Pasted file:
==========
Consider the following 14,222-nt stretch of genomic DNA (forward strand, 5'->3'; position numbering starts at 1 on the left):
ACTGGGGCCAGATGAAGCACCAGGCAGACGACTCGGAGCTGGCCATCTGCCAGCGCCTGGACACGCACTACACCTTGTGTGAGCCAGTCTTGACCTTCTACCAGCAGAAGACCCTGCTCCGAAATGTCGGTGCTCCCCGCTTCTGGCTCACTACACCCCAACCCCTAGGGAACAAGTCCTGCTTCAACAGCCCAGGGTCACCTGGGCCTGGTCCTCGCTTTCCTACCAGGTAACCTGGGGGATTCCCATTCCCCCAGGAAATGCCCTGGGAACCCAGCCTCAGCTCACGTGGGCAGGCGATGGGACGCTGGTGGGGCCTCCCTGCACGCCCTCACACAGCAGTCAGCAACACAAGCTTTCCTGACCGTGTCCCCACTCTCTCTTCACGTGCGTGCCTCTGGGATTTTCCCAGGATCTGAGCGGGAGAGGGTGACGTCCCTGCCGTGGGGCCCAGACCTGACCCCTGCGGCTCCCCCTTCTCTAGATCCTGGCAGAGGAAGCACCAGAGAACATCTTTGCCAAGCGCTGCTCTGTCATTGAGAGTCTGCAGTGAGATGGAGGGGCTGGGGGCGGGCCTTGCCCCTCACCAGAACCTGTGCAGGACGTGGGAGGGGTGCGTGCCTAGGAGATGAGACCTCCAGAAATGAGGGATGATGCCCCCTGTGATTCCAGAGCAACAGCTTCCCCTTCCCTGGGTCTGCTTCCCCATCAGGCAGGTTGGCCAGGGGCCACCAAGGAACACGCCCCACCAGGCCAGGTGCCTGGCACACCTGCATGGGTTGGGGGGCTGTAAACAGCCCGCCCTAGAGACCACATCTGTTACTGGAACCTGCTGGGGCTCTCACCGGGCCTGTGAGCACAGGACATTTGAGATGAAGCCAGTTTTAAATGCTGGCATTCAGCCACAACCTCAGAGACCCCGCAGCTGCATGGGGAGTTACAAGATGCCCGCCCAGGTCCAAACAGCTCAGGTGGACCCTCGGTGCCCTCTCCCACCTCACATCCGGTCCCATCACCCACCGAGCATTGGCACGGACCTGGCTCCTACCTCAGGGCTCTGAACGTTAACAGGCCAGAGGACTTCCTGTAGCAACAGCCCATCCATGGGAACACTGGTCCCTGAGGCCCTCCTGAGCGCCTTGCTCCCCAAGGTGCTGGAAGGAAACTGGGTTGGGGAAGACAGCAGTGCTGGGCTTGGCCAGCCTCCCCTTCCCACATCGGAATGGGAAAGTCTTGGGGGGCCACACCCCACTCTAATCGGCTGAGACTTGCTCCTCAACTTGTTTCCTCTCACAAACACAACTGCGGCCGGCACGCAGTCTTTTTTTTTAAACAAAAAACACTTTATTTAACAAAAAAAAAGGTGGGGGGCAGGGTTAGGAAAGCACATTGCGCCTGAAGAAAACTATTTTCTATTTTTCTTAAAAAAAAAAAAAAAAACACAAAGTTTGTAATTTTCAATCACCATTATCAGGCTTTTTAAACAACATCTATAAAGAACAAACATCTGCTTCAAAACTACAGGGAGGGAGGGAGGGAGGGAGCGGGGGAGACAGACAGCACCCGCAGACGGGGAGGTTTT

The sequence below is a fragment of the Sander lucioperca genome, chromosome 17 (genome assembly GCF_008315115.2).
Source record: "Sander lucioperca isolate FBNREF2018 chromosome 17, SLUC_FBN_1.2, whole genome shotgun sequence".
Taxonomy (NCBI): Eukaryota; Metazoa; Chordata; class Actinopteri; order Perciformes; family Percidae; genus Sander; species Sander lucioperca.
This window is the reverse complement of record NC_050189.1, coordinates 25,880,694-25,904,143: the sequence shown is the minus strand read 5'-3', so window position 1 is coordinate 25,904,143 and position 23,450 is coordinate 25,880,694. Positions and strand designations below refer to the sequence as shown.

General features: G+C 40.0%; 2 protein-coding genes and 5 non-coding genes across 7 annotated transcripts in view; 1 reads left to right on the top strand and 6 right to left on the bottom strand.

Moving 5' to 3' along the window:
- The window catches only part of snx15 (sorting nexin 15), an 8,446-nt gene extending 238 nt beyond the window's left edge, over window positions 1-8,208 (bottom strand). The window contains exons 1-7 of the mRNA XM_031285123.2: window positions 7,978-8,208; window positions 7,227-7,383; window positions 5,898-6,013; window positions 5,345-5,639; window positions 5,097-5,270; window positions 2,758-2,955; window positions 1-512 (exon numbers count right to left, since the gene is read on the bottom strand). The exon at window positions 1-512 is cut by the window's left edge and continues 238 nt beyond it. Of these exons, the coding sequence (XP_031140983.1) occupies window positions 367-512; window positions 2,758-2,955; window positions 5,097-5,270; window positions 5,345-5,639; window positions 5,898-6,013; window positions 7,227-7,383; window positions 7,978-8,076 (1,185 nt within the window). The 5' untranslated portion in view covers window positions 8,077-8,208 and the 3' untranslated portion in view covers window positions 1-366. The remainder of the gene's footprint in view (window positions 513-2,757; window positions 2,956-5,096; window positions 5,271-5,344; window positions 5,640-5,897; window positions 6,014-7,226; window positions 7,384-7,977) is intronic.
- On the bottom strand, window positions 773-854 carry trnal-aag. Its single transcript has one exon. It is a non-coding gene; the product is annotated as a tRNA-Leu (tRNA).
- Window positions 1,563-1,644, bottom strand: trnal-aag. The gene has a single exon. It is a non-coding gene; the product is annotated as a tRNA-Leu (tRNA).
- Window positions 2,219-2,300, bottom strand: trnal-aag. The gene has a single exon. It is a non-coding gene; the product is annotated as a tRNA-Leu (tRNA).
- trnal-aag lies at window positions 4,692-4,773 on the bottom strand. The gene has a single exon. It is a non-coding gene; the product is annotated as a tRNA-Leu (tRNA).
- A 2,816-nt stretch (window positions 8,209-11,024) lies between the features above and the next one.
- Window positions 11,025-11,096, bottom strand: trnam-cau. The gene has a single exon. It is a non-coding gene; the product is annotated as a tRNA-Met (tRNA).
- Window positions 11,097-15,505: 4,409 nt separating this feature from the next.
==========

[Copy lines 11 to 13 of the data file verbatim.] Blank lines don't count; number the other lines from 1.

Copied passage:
- Window positions 1,563-1,644, bottom strand: trnal-aag. The gene has a single exon. It is a non-coding gene; the product is annotated as a tRNA-Leu (tRNA).
- Window positions 2,219-2,300, bottom strand: trnal-aag. The gene has a single exon. It is a non-coding gene; the product is annotated as a tRNA-Leu (tRNA).
- trnal-aag lies at window positions 4,692-4,773 on the bottom strand. The gene has a single exon. It is a non-coding gene; the product is annotated as a tRNA-Leu (tRNA).